Hi mbnoroozi, thanks for the question. The final answer I have is positive, but I think you're referring to the negative in the formula for the induced EMF? That negative is there to remind us that the induced EMF causes a current directed such that it produces a magnetic flux in the coil that opposes the change in flux that caused the EMF in the first place. Negative in this case can be thought of as "opposite to", in the same way as a car going in the opposite direction to a car with velocity 30 m/s will have a velocity -30 m/s.

Hope this helps,

Mr. Dychko

## Giancoli 7th Edition, Chapter 4, Problem 51

By theovilous on Fri, 02/16/2018 - 07:47In this problem, can I use the formula, Ffr = μk*Fn? I calculated μk to be .2. So the answer should be .2*60kg*9.8m/s2 = 117.6N. Is this just another way of solving the problem or did I get it wrong? Thank you!!

Hi theovilous, ah, now I understand your approach. Yes, you can do what you're suggesting. I suspect that if you keep lots of digits in your answer for $\mu_k$ (to avoid intermediate rounding error), that your answer will match the answer here exactly to three significant figures. The approach you're suggesting takes more steps, but it's perfectly valid.

I'm glad you're enjoying the solutions!

All the best,

Mr. Dychko

Hi theovilous, thanks for the question. While $F_{fr} = \mu_k F_n$ is a correct formula, I'm not sure how you calculated $\mu_k$? It doesn't look possible with the information given, so I think using acceleration is the only method available for solve this one.

All the best,

Mr. Dychko

I considered retarding force as friction. So I set the formula Ffr = ma --> μkmg=ma --> μk = a/g --> μk = 2/9.8 = .2.

So based on the formula, Ffr=μkFn, Ffr=μkmg = .2 * 60kg * 9.8m/s2 = 117.6N.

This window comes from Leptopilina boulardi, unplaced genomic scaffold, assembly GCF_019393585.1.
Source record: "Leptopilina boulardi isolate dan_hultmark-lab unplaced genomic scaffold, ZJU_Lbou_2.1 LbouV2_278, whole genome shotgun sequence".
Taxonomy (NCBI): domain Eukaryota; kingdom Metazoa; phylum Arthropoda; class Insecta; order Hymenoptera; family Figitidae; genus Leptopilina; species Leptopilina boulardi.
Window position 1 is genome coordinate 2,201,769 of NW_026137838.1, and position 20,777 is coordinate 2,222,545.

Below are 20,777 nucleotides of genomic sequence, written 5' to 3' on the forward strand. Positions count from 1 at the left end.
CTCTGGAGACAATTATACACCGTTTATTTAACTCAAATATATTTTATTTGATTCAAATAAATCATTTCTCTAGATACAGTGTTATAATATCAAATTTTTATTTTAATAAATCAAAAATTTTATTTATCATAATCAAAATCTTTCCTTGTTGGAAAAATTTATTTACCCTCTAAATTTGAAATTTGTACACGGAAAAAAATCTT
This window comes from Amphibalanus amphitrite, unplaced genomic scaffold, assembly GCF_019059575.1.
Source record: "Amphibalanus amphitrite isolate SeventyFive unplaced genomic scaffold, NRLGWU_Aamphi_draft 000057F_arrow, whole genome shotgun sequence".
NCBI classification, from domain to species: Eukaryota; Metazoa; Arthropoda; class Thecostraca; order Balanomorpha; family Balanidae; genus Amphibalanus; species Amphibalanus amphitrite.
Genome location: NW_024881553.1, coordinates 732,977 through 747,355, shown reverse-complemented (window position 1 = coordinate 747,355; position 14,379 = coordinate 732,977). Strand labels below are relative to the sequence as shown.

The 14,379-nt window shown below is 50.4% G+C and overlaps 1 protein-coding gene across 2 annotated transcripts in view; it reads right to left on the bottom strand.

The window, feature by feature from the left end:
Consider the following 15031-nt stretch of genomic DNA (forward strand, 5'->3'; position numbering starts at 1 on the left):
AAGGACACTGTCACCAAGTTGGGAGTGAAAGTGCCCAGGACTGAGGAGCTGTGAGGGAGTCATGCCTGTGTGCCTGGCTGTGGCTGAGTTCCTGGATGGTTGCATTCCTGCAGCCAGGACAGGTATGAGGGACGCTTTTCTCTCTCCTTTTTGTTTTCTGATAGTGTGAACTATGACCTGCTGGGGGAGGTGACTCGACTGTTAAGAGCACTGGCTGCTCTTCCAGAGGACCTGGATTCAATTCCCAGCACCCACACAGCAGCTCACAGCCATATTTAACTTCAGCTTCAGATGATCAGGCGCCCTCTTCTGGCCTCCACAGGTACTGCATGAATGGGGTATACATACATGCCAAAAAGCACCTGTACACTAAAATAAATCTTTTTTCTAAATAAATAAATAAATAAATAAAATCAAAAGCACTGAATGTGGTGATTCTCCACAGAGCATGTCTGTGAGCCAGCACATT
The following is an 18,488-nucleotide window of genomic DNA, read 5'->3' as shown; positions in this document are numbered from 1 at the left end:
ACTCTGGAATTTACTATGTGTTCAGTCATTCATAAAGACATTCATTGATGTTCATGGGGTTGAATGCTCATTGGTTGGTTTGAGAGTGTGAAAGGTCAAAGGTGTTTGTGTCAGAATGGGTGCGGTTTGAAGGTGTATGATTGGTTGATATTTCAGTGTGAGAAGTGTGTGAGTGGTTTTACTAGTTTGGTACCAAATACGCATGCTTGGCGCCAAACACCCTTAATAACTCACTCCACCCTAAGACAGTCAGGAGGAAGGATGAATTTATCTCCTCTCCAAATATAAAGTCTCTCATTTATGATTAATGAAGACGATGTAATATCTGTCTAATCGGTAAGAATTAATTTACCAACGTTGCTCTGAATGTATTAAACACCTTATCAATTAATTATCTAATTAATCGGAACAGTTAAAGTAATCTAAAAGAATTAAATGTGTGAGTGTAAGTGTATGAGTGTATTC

Does this approach work as well? my result is very close to your answer which is 120N.

Thank you for your quick response! I am learning a lot from you!

## Giancoli 7th Edition, Chapter 8, Problem 59

By choianchoi on Sun, 01/21/2018 - 17:02Why is kinetic energy not accounted just before it hits the ground? Also, is the velocity of the center of mass the same with the end of the pole?

Hi choianchoi, thanks for the question. Let's keep in mind that one end of the pole stays in contact with the ground. It's a pole falling over, in other words. The end touching the ground has velocity zero in that case, at all times. The other end of the pole, on the other hand, has the maximum velocity of any point on the pole. The end initially in the air has a higher linear velocity than the center of mass. Kinetic energy is accounted for, and it's the strategy for calculating the velocity of the end of the pole, but the kinetic energy formula doesn't look like what you're used to from linear problems. We don't use $\dfrac{1}{2}mv^2$. Instead, we use rotational kinetic energy $\dfrac{1}{2}I\omega^2$ instead, and use that to figure out the rotational velocity, which is then used to find the linear velocity of the end of the pole.

All the best,

Mr. Dychko

## Giancoli 7th Edition, Chapter 3, Problem 24

By samkvertus on Thu, 01/18/2018 - 20:54amazing

Thanks!

## Giancoli 7th Edition, Chapter 3, Problem 7

By samkvertus on Fri, 01/12/2018 - 11:20what about the last part of the problem that asked to find the magnitude and direction ?

Hi samkvertus, thanks for the question. Both the magnitude and directly are actually given here. Direction in this case is "to the left" when the resultant is negative, whereas it's "to the right" when positive. The magnitude is the number when ignoring the negative sign. This is explained more in the video, so consider giving it a second view.

All the best,

Mr. Dychko